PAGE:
Their first report (published in May 2020) found that 49% of their respondents were moderately or extremely concerned about exams and coursework. It also showed that respondents in areas of higher deprivation were more concerned about this issue than those in lower Quintiles. High levels of concern over exams or coursework were reported amongst learners who identified themselves as Asian/Asian British or Black, African, Caribbean or Black British.
Their second report published in November 2020 focussed on the concerns of young people as lockdown restrictions changed. It also ran alongside focus groups help by the Scottish Youth Parliament with young people whose voices are seldom heard. A pressing concern from respondents was around the impact of Covid-19 on their exams and calls for clarity on whether or not they would go ahead; anxiety amongst those whose exams had already been cancelled (National 5 candidates) and on the place of exams more generally. It is not possible to extrapolate the concern amongst learners with particular protected characteristics.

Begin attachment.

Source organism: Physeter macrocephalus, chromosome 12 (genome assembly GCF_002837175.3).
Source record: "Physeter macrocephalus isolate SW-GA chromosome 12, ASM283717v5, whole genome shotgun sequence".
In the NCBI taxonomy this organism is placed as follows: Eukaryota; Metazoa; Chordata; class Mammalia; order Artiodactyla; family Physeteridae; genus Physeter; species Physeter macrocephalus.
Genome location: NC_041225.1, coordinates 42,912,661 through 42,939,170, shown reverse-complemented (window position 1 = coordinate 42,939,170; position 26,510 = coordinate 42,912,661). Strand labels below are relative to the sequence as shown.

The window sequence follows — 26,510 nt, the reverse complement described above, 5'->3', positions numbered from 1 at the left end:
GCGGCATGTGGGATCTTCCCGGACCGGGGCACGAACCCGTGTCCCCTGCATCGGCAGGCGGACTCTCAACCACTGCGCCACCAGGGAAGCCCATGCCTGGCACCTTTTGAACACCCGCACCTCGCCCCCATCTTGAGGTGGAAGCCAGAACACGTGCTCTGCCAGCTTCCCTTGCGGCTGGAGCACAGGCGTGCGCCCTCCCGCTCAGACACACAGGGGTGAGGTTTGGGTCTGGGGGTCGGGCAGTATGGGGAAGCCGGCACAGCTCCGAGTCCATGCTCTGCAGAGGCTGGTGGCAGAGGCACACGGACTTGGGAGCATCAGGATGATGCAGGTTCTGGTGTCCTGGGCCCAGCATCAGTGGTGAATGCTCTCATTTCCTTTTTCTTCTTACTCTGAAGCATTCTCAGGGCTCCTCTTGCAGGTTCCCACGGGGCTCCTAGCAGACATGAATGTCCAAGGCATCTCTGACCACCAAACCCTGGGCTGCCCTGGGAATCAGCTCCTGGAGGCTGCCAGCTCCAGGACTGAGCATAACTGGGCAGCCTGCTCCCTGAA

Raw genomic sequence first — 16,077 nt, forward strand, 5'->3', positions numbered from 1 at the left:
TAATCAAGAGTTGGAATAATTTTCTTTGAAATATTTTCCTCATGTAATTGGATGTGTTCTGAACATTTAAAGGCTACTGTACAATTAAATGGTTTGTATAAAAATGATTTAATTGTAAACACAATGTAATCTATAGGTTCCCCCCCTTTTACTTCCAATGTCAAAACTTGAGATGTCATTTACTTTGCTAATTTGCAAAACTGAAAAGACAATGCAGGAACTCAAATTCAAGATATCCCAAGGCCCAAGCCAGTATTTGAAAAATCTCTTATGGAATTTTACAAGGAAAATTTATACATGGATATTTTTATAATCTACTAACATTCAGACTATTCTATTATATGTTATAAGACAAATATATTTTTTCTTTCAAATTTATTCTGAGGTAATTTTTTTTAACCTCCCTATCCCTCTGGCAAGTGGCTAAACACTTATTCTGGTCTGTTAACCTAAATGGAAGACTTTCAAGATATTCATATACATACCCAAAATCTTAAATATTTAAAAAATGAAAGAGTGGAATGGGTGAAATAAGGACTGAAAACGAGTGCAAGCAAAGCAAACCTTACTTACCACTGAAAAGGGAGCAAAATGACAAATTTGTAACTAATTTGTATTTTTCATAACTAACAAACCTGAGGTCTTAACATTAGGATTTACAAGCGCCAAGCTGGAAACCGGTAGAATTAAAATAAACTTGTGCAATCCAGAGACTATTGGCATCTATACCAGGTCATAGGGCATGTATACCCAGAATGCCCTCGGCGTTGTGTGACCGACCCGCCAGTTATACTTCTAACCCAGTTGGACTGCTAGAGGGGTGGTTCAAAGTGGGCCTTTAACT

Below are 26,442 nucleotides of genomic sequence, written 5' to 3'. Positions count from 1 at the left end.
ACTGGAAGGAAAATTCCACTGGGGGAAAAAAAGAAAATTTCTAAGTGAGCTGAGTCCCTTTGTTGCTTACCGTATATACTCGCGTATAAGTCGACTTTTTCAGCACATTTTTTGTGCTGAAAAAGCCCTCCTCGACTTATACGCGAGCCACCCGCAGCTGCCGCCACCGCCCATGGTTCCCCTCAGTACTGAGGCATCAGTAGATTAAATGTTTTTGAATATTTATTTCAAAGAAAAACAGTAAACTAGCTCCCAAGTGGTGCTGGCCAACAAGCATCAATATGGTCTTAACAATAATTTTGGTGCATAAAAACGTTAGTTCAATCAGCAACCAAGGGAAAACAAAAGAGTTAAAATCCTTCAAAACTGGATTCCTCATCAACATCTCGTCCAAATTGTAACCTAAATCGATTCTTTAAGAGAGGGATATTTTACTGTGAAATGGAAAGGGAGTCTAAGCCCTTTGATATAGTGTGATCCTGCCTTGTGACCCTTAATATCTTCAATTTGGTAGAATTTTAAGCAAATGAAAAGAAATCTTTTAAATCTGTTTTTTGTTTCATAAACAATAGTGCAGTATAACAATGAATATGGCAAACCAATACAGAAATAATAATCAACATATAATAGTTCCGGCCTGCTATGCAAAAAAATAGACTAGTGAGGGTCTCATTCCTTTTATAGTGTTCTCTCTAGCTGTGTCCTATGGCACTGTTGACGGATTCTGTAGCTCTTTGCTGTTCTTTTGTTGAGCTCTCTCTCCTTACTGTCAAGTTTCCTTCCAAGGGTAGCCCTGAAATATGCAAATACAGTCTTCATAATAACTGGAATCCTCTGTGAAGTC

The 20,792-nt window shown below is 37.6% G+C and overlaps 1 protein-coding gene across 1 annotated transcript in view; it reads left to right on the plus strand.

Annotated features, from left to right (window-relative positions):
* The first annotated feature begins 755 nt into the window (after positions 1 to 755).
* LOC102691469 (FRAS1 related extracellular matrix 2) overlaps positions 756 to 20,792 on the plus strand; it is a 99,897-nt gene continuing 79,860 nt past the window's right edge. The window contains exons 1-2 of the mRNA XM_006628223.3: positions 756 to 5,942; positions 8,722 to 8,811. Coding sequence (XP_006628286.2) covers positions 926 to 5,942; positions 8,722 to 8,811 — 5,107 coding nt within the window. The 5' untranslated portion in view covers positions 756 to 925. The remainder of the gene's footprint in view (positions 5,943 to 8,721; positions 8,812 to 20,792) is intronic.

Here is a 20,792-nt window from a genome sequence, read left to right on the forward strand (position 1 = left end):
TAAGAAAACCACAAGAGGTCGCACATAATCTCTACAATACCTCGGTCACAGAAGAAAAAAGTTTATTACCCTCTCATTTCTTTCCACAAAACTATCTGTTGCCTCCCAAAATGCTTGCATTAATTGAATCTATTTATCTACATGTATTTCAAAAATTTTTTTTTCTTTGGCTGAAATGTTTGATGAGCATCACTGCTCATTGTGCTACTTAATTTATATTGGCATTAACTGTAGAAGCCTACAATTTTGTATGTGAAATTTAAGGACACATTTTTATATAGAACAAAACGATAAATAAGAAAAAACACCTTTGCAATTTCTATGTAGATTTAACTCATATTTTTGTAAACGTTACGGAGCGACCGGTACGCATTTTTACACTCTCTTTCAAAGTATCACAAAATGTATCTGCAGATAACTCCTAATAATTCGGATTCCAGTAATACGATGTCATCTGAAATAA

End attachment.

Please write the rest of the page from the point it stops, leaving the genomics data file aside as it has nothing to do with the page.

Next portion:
The report on the voices of seldom heard groups considered the views of young people from black, Asian and minority ethnic communities; disabilities and additional support needs; care experience; experience of the criminal justice system; and young carers. As above it touched on a multitude of issues, including education. Specific questions were posed in relation to the impact of not sitting exams. The report summarises that the (qualitative) responses expressed little concern with not having exams.
NPFS  carried out a survey in early October which showed 58% of parents being opposed to a full cancellation of exams; 74% being in favour of an approach that saw Higher and Advanced Higher exams being prioritised; and 70% agreeing that work should continue towards the exams as normal but that exams should be cancelled later in the academic year if the public health situation worsens.
A further NPFS survey was carried out in November 2020 to gather the views of parents and carers of pupils sitting Higher and Advanced Highers to better understand how Covid-19 has impacted on their learning and preparations for exams in 2021.